Three Special Learning Centers Live Out Missions of Faith and Community

The Diocese of Allentown is blessed to have three special learning centers – John Paul II Center in Shillington, Mercy School for Special Learning in Allentown, and St. Joseph Center for Special Learning in Schuylkill Haven – dedicated to providing a Catholic faith-based education option for students who learn differently.

During Catholic Schools Week – this year Jan. 28-Feb. 3, 2024 – we celebrate unity in both faith and community, and we can find great inspiration in how our three special learning centers live out their missions of faith and community every day.

John Paul II Center for Special Learning

The John Paul II (JPII) Center opened its doors in 1982 to 16 students on South Sixth Street in Reading. In 2002, the center added an adult program. Now in Shillington, the center includes 54 students and an adult program of 37 participants.

At the heart of the JPII Center’s mission is an expression of the Catholic Church’s teaching on the sanctity of life and helping students to reach their God-given potential.

“Our teachers, therapists and aides work together to assist our students with reaching their God-given potential,” said Melissah Jablonski, Director of Development. “Not every student learns the same way, so we adapt our approach based on individualized needs. We know that inside each of them is a spark and that’s why we challenge them on a daily basis.”

When students turn 14 years of age, they work with a transition coordinator, teachers, therapists, and their families on a path to graduation. Not all students’ paths are the same. Some focus on mastering life skills, others on gaining employment or volunteerism in the community.

“We meet them where they are to find their gifts and to help them grow,” said Jablonski.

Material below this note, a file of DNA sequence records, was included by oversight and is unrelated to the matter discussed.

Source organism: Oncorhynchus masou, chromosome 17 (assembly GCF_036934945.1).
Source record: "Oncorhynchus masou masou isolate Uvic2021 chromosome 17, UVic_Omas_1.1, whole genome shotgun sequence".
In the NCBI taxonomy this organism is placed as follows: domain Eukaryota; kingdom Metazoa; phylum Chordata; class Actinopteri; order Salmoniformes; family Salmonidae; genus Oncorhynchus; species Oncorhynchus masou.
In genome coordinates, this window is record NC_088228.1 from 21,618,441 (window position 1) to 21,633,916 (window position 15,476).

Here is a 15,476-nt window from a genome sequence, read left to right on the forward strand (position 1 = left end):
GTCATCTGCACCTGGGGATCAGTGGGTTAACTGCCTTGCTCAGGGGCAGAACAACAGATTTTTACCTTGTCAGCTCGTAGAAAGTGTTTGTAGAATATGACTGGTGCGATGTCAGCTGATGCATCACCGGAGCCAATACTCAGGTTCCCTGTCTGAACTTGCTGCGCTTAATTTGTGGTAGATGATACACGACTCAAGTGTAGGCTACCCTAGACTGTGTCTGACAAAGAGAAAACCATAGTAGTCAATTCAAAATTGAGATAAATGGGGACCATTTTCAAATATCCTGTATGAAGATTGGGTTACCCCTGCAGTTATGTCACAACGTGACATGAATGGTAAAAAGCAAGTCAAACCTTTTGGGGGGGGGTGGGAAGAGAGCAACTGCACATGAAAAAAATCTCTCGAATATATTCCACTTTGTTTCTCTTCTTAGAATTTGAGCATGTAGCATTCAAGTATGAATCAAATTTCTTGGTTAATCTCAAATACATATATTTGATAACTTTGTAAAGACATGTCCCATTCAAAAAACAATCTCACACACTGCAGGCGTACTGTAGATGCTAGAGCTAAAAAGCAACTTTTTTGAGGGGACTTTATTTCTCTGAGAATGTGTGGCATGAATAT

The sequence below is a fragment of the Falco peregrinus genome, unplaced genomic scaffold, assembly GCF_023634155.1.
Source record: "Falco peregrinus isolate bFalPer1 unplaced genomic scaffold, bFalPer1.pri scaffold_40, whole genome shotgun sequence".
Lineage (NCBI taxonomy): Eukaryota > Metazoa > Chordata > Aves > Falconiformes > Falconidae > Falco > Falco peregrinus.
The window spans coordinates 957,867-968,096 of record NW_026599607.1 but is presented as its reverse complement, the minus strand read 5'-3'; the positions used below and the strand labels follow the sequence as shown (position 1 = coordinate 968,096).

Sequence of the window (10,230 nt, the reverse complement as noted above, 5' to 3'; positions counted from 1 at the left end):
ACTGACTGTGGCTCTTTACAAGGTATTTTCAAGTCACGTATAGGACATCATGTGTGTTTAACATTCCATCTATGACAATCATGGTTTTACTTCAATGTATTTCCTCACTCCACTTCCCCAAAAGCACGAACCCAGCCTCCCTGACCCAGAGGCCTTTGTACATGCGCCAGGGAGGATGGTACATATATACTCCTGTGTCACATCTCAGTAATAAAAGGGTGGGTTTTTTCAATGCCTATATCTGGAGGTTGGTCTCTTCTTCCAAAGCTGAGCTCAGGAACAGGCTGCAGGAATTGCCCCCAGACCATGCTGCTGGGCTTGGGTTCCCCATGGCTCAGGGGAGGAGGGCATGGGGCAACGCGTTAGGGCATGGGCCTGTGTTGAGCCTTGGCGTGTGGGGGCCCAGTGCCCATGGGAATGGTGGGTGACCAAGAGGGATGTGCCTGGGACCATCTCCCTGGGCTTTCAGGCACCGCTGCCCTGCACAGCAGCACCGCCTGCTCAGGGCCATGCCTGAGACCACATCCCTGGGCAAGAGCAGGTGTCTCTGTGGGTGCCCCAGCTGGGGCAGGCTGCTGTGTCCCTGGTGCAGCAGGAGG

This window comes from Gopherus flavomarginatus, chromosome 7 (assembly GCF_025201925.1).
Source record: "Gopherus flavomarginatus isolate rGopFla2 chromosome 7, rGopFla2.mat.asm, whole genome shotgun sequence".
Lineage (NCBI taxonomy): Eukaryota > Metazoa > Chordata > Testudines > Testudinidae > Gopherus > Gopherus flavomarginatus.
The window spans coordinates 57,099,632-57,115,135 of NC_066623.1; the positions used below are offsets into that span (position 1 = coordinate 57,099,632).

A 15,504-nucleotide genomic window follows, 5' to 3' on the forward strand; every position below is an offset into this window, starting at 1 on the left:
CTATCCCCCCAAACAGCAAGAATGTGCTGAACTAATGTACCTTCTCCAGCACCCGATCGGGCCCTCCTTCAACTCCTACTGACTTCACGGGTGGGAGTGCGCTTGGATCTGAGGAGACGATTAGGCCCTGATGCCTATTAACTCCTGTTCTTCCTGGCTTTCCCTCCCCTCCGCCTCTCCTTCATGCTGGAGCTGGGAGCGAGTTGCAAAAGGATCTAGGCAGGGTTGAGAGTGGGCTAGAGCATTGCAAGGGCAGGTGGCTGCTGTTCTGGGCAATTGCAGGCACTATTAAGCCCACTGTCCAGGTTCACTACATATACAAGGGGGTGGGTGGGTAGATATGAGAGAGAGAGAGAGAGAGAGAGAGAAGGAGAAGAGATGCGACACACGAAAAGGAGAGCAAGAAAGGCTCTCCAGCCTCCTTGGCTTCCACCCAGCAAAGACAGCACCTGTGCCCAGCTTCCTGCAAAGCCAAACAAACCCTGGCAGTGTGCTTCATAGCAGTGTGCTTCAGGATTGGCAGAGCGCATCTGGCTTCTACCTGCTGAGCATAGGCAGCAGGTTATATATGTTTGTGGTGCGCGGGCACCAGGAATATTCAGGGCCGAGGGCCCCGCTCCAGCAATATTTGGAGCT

Mercy School for Special Learning

“We want our students to become the best versions of themselves,” said Beth Grys, M.Ed., Principal of Mercy School for Special Learning.

At Mercy School, she said, a dedicated staff “provides a solid, strong, faith-filled education,” and helps special students gain valuable employment and social skills through its “strong job works program.”

Mercy School began in 1954 in four rooms at Sacred Heart of Jesus Parish in Allentown with 22 special needs students from 15 different parishes.

The school has grown since then, occupying a new school building in 1962, and in 1987, the Middle States Association of Colleges and Schools made it the first program for children who are mentally handicapped in Pennsylvania to receive accreditation.

By 2003, total enrollment at Mercy grew to 102 students. Programs extended to include early childhood education, a summer camp program, and vocational education. While enrollment today is smaller, the mission of the school remains the same and is stronger than ever.

“Christ welcomes each child, especially the special child,” said Gris, in her eighth year as principal. “Special students have always been at my heart. They need champions.”

St. Joseph Center for Special Learning

A day at St. Joseph Center (SJC) is a balance of spiritual, academic, recreational, and therapeutic activities individually tailored to each student.

SJC “not only gives [students] a sense of belonging and acceptance, but also gives them the desire to learn,” said Principal Bob Giba. Giba started at SJC in 2015 as director of the Over 21 Day Program and became principal of the school in 2018.

The school recently moved into the former St. Ambrose Elementary School in Schuylkill Haven after operating for 68 years in Pottsville, and now looks forward to expanding and offering services to more students.

SJC provides pre-vocational, academic, social, and religious education to 23 school-age children, and offers a state-licensed program to 12 adults unable to join the workforce and needing to attain further skills.

SJC provides “a safe environment and prepares students for life after St. Joseph Center,” said Giba. “Life and vocational skills are a big part of our mission.”

Giba said the faculty builds strong relationships with students and their families to create a sense of community that goes beyond the classroom.

“What we do here is not an end product,” said Giba. “We have strong relationships with our families. We make them feel a part of our families. We strive very much to have our parents not feel alone.”

Photos: St. Joseph Center, John Paul II Center, Mercy School.


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